The New Jersey Board of Public Utilities is moving forward with a plan to develop microgrids, small energy generation facilities that could power hospitals, university campuses and even sections of a town in case of an emergency.

“The idea of developing microgrids is to increase resiliency. Storms like Superstorm Sandy particularly have highlighted the potential vulnerabilities of the electric grid," said Richard S. Mroz, president of the New Jersey Board of Public Utilities.

He said right now the electric grid that New Jersey and several nearby states are hooked up to draws power from big natural gas and nuclear plants.

“Here with the ability to have localized generation, we can ensure that resiliency, that islanding if it’s necessary in an emergency,” he said.

He said if we can establish microgrids in locations such as campuses of a universities, hospital or areas where there are municipal buildings all connected together and can share power, then “in the event of an outage, that’s a real advantage from a resiliency standpoint, to shelter people and to have people continue to continue what they’re doing in the event of an emergency.”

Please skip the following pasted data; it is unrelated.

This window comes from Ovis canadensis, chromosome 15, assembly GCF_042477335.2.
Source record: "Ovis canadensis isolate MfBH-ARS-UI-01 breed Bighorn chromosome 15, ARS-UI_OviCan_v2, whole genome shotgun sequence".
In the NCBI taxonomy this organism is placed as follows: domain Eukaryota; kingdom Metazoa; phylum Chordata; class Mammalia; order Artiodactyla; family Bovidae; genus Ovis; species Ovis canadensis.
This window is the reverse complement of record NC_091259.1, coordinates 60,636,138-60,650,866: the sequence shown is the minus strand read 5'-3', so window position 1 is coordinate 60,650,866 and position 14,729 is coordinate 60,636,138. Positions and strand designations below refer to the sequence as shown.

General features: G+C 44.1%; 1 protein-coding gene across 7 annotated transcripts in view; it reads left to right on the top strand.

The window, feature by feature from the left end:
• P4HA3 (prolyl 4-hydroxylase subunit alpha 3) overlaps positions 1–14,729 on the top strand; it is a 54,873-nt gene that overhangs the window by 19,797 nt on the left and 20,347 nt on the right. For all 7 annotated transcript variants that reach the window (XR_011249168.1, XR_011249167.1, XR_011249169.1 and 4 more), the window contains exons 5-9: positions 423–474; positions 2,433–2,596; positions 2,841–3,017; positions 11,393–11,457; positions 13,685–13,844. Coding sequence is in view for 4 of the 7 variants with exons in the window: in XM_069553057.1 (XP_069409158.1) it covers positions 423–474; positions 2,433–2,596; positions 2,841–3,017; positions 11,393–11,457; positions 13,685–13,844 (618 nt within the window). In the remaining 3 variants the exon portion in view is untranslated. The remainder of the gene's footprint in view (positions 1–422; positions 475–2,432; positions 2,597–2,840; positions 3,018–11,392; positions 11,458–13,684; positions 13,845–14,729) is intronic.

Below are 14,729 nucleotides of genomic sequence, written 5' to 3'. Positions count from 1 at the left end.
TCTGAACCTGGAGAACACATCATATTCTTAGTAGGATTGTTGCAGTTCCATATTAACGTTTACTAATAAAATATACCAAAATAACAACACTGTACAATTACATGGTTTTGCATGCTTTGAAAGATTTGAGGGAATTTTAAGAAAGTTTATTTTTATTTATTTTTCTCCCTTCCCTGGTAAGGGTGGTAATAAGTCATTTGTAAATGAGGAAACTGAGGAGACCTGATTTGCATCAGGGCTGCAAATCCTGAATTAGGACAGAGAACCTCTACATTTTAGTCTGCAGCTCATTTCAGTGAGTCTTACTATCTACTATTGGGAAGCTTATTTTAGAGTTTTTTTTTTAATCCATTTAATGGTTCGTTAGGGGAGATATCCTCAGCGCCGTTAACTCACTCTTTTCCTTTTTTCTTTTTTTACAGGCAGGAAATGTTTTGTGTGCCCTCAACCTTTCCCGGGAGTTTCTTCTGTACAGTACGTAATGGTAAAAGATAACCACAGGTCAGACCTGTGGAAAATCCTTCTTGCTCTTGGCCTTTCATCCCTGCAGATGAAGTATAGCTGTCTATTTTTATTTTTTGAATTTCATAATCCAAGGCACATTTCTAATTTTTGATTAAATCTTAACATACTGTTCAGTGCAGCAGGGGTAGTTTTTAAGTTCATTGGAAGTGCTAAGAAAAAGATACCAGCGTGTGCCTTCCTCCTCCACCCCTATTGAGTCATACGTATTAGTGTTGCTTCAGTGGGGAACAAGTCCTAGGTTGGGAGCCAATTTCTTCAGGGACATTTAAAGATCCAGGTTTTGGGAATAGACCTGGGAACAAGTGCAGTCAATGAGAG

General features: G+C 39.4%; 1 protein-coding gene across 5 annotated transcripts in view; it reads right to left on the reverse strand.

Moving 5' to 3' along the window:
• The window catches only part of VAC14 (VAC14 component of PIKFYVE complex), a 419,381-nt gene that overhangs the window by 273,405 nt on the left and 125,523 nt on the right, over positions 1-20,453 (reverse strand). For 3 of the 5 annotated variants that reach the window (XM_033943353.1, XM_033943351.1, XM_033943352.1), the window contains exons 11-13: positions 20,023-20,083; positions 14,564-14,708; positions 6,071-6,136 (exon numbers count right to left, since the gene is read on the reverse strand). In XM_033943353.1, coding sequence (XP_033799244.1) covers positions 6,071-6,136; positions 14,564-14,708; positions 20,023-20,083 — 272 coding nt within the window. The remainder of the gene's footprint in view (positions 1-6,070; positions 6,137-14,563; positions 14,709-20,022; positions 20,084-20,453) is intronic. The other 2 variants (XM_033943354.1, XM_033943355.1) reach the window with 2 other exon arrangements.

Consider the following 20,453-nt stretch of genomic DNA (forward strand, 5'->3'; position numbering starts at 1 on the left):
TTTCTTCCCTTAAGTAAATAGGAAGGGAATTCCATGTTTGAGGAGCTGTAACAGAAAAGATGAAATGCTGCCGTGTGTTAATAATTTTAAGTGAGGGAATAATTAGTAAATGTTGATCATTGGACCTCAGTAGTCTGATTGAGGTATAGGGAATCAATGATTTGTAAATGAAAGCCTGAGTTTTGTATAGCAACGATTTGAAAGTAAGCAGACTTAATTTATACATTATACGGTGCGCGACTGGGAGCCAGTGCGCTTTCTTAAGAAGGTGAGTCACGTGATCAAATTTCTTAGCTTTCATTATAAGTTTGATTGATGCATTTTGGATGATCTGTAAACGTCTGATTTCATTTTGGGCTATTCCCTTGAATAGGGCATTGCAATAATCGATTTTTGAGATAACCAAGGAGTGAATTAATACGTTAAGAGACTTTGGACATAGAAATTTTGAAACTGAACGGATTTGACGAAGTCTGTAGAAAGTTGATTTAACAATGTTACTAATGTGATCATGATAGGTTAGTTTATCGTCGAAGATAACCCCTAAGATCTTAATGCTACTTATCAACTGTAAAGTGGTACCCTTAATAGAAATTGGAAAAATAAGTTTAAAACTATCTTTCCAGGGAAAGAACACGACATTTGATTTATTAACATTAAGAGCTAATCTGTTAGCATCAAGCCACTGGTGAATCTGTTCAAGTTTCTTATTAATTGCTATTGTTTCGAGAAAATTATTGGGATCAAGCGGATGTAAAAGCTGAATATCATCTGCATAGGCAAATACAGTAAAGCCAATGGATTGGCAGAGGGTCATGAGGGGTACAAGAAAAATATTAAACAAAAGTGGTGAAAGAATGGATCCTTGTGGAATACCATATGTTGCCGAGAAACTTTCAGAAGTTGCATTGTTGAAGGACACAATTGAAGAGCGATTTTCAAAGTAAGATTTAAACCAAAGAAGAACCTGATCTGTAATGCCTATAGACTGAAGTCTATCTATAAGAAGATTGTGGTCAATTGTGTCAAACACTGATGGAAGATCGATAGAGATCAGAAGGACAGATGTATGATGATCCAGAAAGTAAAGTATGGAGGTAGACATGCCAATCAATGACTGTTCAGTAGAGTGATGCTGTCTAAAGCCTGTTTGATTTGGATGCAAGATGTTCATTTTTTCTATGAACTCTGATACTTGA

So how will microgrids be built, how much will they cost and who is going to foot the bill?

“That’s what we’re hoping developers will do when they develop these plans,” Mroz said.

He said the BPU is anticipating taking applications from developers in the near future, and then feasibility studies could be issued for them.

“We don’t yet know whether a new type of for-profit company would do it, but we also expect municipalities or towns to potentially be the owners and managers of microgrids,” he said.

Mroz also said the BPU would work with developers to locate financial resources, perhaps from the federal Department of Energy or current energy providers to move plans forward.

He said as technology advances, microgrids may be able to incorporate solar power and energy storage capabilities to “provide that resiliency and that islanding and that ability to manage energy at a local level."

The bottom line, Mroz said, is “to have microgrids manage electricity locally in a better way, because if the poles and wires go down then the whole grid could go down. It’s important to explore because we just don’t want to be in a situation where we are in a critical facility like a hospital where we don’t have power.”

He said New Jersey’s energy Master Plan created in 2011 and updated in 2015 looks to explore this energy realm, in order to increase resiliency.

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